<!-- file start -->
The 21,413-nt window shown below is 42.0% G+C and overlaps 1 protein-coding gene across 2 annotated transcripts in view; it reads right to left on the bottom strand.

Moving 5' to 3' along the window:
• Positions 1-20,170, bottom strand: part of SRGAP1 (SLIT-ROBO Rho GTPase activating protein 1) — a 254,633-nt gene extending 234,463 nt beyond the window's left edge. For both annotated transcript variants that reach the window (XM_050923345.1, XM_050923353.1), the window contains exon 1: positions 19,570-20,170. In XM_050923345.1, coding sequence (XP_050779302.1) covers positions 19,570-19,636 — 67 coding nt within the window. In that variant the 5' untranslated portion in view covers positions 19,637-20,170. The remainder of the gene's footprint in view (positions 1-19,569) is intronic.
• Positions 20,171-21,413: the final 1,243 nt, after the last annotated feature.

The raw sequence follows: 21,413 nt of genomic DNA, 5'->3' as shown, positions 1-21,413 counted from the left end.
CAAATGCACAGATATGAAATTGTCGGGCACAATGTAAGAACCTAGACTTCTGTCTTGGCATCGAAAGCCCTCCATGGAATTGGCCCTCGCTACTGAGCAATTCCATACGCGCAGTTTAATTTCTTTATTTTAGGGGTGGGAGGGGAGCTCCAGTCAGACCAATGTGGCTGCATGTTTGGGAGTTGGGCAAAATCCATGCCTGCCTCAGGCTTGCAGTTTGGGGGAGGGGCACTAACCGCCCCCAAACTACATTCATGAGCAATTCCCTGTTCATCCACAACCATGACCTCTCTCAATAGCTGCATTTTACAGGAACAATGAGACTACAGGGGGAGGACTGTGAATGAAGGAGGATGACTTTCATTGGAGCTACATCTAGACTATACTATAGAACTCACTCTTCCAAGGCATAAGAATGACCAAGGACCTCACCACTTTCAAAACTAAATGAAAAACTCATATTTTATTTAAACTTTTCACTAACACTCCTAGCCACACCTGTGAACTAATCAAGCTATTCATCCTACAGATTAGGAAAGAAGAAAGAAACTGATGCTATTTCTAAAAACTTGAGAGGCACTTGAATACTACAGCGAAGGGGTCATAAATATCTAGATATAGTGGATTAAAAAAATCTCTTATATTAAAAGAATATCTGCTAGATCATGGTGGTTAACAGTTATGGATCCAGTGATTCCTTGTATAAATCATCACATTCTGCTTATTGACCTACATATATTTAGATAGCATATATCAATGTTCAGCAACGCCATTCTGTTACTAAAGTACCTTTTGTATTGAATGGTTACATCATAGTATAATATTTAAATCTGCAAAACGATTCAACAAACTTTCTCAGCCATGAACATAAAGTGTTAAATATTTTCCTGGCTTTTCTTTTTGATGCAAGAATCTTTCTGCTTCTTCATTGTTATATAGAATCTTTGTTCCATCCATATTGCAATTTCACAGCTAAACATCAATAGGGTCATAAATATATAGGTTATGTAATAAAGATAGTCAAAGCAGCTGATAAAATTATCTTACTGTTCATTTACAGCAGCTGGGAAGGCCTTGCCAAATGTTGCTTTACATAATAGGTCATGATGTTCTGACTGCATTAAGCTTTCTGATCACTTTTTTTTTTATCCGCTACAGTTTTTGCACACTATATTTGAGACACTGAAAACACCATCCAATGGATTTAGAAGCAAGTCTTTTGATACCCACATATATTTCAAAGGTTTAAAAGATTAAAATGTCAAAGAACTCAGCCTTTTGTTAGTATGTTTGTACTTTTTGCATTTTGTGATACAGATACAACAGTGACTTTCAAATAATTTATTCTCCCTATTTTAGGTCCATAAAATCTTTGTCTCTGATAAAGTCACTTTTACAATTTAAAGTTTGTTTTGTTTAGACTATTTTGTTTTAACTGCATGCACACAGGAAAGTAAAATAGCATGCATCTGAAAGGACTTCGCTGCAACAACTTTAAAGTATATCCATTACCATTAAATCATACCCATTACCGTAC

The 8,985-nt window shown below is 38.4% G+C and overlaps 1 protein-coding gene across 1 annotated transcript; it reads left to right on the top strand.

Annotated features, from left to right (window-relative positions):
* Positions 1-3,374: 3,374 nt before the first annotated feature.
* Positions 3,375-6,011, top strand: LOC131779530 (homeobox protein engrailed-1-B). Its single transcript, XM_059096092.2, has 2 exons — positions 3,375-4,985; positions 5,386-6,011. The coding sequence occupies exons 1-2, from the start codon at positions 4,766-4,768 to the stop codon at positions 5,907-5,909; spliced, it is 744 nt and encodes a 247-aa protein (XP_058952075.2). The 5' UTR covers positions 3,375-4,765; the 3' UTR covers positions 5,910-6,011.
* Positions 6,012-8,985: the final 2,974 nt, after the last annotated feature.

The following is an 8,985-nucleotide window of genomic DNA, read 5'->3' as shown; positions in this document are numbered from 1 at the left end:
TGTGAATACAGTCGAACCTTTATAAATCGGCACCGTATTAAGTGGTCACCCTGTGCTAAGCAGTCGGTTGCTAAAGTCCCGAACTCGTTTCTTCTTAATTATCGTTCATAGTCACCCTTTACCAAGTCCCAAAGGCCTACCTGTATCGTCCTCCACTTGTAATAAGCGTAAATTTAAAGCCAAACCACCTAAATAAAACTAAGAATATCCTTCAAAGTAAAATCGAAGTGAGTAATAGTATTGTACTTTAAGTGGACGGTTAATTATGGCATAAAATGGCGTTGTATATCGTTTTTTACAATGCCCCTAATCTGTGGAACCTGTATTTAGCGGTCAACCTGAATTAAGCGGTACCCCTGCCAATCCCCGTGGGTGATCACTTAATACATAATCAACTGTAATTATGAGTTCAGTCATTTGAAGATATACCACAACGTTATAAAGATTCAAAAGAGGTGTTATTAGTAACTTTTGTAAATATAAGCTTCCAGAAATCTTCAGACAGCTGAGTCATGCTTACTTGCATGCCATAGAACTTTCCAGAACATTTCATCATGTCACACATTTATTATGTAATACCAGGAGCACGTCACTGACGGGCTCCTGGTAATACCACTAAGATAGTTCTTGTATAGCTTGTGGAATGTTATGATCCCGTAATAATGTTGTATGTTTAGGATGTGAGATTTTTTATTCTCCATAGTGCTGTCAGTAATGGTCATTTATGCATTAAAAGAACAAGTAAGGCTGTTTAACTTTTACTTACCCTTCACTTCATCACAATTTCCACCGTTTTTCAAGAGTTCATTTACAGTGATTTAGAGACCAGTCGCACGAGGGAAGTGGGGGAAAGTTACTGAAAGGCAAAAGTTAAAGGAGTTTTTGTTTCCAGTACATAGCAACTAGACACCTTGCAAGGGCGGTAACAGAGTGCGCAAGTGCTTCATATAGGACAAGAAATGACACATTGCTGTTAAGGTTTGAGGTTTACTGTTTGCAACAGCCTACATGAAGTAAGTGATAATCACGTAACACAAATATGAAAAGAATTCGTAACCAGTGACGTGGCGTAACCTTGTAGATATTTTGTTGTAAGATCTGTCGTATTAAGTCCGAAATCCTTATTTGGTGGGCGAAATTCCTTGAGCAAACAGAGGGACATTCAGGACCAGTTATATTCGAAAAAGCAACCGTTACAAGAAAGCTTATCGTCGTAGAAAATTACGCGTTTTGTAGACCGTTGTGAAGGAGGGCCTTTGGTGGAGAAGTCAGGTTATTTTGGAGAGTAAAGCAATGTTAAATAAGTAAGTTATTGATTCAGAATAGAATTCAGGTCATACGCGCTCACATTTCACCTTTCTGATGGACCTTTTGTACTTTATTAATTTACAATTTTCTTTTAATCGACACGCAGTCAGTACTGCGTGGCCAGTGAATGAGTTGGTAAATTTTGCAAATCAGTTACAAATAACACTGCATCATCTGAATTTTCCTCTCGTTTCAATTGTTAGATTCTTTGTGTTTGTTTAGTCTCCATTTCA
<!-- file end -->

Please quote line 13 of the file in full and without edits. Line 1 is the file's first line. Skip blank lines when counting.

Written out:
TGTGAATACAGTCGAACCTTTATAAATCGGCACCGTATTAAGTGGTCACCCTGTGCTAAGCAGTCGGTTGCTAAAGTCCCGAACTCGTTTCTTCTTAATTATCGTTCATAGTCACCCTTTACCAAGTCCCAAAGGCCTACCTGTATCGTCCTCCACTTGTAATAAGCGTAAATTTAAAGCCAAACCACCTAAATAAAACTAAGAATATCCTTCAAAGTAAAATCGAAGTGAGTAATAGTATTGTACTTTAAGTGGACGGTTAATTATGGCATAAAATGGCGTTGTATATCGTTTTTTACAATGCCCCTAATCTGTGGAACCTGTATTTAGCGGTCAACCTGAATTAAGCGGTACCCCTGCCAATCCCCGTGGGTGATCACTTAATACATAATCAACTGTAATTATGAGTTCAGTCATTTGAAGATATACCACAACGTTATAAAGATTCAAAAGAGGTGTTATTAGTAACTTTTGTAAATATAAGCTTCCAGAAATCTTCAGACAGCTGAGTCATGCTTACTTGCATGCCATAGAACTTTCCAGAACATTTCATCATGTCACACATTTATTATGTAATACCAGGAGCACGTCACTGACGGGCTCCTGGTAATACCACTAAGATAGTTCTTGTATAGCTTGTGGAATGTTATGATCCCGTAATAATGTTGTATGTTTAGGATGTGAGATTTTTTATTCTCCATAGTGCTGTCAGTAATGGTCATTTATGCATTAAAAGAACAAGTAAGGCTGTTTAACTTTTACTTACCCTTCACTTCATCACAATTTCCACCGTTTTTCAAGAGTTCATTTACAGTGATTTAGAGACCAGTCGCACGAGGGAAGTGGGGGAAAGTTACTGAAAGGCAAAAGTTAAAGGAGTTTTTGTTTCCAGTACATAGCAACTAGACACCTTGCAAGGGCGGTAACAGAGTGCGCAAGTGCTTCATATAGGACAAGAAATGACACATTGCTGTTAAGGTTTGAGGTTTACTGTTTGCAACAGCCTACATGAAGTAAGTGATAATCACGTAACACAAATATGAAAAGAATTCGTAACCAGTGACGTGGCGTAACCTTGTAGATATTTTGTTGTAAGATCTGTCGTATTAAGTCCGAAATCCTTATTTGGTGGGCGAAATTCCTTGAGCAAACAGAGGGACATTCAGGACCAGTTATATTCGAAAAAGCAACCGTTACAAGAAAGCTTATCGTCGTAGAAAATTACGCGTTTTGTAGACCGTTGTGAAGGAGGGCCTTTGGTGGAGAAGTCAGGTTATTTTGGAGAGTAAAGCAATGTTAAATAAGTAAGTTATTGATTCAGAATAGAATTCAGGTCATACGCGCTCACATTTCACCTTTCTGATGGACCTTTTGTACTTTATTAATTTACAATTTTCTTTTAATCGACACGCAGTCAGTACTGCGTGGCCAGTGAATGAGTTGGTAAATTTTGCAAATCAGTTACAAATAACACTGCATCATCTGAATTTTCCTCTCGTTTCAATTGTTAGATTCTTTGTGTTTGTTTAGTCTCCATTTCA